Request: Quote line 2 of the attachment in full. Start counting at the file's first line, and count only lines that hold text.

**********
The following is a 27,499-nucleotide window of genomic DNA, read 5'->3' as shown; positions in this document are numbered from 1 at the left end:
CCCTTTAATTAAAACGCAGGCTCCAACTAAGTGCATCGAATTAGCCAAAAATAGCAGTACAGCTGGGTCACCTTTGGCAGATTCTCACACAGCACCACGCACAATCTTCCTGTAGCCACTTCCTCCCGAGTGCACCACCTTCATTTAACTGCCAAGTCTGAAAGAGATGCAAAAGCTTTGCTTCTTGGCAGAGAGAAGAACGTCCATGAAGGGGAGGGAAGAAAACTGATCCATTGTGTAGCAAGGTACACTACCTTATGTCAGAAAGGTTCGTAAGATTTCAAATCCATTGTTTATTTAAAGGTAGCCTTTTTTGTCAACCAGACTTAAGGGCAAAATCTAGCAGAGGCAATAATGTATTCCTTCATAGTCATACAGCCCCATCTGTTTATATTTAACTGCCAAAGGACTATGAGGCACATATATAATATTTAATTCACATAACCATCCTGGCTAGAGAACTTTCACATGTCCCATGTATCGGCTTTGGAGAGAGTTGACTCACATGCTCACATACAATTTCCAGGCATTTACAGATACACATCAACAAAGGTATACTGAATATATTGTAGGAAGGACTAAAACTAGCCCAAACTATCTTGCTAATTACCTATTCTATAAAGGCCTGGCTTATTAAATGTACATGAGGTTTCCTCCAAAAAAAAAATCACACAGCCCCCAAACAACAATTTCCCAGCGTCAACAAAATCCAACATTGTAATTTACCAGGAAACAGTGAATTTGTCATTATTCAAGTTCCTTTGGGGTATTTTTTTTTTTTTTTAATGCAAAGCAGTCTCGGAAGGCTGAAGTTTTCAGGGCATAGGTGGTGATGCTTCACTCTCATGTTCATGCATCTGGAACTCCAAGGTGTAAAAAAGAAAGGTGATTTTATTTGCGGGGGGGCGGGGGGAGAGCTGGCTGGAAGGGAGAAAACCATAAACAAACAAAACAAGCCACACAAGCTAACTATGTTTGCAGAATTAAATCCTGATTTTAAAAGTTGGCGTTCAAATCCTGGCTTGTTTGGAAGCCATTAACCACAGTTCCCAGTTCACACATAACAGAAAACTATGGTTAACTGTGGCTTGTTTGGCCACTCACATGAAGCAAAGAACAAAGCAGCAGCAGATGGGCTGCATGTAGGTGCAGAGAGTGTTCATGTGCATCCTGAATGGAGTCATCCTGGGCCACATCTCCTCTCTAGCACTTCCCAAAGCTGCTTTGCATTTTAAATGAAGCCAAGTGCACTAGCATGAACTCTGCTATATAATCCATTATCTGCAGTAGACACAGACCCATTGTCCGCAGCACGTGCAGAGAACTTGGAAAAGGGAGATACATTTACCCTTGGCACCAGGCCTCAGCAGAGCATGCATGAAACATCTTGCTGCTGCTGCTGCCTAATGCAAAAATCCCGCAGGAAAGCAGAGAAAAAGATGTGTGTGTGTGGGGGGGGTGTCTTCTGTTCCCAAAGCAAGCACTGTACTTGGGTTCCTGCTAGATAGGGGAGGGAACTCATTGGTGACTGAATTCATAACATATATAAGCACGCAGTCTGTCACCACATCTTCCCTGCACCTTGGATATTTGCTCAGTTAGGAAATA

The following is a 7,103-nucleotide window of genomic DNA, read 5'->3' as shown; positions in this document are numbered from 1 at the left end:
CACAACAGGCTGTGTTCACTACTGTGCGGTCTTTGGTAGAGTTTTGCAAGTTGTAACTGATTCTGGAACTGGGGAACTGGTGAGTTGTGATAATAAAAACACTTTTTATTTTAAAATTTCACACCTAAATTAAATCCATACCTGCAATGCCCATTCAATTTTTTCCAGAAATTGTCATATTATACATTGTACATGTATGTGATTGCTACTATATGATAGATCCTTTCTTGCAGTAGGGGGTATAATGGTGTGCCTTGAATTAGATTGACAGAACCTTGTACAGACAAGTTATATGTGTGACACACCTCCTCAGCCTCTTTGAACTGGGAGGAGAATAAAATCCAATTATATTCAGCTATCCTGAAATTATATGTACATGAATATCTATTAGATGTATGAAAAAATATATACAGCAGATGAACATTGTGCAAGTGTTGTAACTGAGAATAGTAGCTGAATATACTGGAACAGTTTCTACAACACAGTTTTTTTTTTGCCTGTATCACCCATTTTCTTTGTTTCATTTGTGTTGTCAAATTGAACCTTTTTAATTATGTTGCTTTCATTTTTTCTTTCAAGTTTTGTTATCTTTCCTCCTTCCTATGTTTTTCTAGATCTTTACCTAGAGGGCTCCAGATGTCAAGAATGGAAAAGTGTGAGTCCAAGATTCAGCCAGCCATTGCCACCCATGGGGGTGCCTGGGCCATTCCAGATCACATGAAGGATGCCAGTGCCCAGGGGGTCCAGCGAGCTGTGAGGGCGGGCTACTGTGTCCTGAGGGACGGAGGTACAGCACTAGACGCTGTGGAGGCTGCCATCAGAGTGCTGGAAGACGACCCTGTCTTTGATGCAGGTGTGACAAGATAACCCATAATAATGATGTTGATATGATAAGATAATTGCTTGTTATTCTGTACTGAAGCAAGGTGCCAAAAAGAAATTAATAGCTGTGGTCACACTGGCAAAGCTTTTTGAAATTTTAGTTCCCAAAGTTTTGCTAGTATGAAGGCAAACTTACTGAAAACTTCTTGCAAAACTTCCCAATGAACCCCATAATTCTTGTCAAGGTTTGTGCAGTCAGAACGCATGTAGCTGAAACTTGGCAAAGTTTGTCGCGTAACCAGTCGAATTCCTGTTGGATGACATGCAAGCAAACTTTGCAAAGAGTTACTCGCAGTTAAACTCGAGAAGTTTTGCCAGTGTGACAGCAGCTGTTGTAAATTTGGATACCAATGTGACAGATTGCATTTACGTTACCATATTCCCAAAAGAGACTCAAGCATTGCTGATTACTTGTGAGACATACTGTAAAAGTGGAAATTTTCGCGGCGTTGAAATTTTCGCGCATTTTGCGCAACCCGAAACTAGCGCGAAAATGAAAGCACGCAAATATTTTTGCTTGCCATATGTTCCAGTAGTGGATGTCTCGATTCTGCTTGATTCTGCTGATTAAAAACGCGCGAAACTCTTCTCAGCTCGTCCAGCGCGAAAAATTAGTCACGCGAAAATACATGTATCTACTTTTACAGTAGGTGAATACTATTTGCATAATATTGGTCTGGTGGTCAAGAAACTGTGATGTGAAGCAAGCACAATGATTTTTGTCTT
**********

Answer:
CCCTTTAATTAAAACGCAGGCTCCAACTAAGTGCATCGAATTAGCCAAAAATAGCAGTACAGCTGGGTCACCTTTGGCAGATTCTCACACAGCACCACGCACAATCTTCCTGTAGCCACTTCCTCCCGAGTGCACCACCTTCATTTAACTGCCAAGTCTGAAAGAGATGCAAAAGCTTTGCTTCTTGGCAGAGAGAAGAACGTCCATGAAGGGGAGGGAAGAAAACTGATCCATTGTGTAGCAAGGTACACTACCTTATGTCAGAAAGGTTCGTAAGATTTCAAATCCATTGTTTATTTAAAGGTAGCCTTTTTTGTCAACCAGACTTAAGGGCAAAATCTAGCAGAGGCAATAATGTATTCCTTCATAGTCATACAGCCCCATCTGTTTATATTTAACTGCCAAAGGACTATGAGGCACATATATAATATTTAATTCACATAACCATCCTGGCTAGAGAACTTTCACATGTCCCATGTATCGGCTTTGGAGAGAGTTGACTCACATGCTCACATACAATTTCCAGGCATTTACAGATACACATCAACAAAGGTATACTGAATATATTGTAGGAAGGACTAAAACTAGCCCAAACTATCTTGCTAATTACCTATTCTATAAAGGCCTGGCTTATTAAATGTACATGAGGTTTCCTCCAAAAAAAAAATCACACAGCCCCCAAACAACAATTTCCCAGCGTCAACAAAATCCAACATTGTAATTTACCAGGAAACAGTGAATTTGTCATTATTCAAGTTCCTTTGGGGTATTTTTTTTTTTTTTTAATGCAAAGCAGTCTCGGAAGGCTGAAGTTTTCAGGGCATAGGTGGTGATGCTTCACTCTCATGTTCATGCATCTGGAACTCCAAGGTGTAAAAAAGAAAGGTGATTTTATTTGCGGGGGGGCGGGGGGAGAGCTGGCTGGAAGGGAGAAAACCATAAACAAACAAAACAAGCCACACAAGCTAACTATGTTTGCAGAATTAAATCCTGATTTTAAAAGTTGGCGTTCAAATCCTGGCTTGTTTGGAAGCCATTAACCACAGTTCCCAGTTCACACATAACAGAAAACTATGGTTAACTGTGGCTTGTTTGGCCACTCACATGAAGCAAAGAACAAAGCAGCAGCAGATGGGCTGCATGTAGGTGCAGAGAGTGTTCATGTGCATCCTGAATGGAGTCATCCTGGGCCACATCTCCTCTCTAGCACTTCCCAAAGCTGCTTTGCATTTTAAATGAAGCCAAGTGCACTAGCATGAACTCTGCTATATAATCCATTATCTGCAGTAGACACAGACCCATTGTCCGCAGCACGTGCAGAGAACTTGGAAAAGGGAGATACATTTACCCTTGGCACCAGGCCTCAGCAGAGCATGCATGAAACATCTTGCTGCTGCTGCTGCCTAATGCAAAAATCCCGCAGGAAAGCAGAGAAAAAGATGTGTGTGTGTGGGGGGGGTGTCTTCTGTTCCCAAAGCAAGCACTGTACTTGGGTTCCTGCTAGATAGGGGAGGGAACTCATTGGTGACTGAATTCATAACATATATAAGCACGCAGTCTGTCACCACATCTTCCCTGCACCTTGGATATTTGCTCAGTTAGGAAATA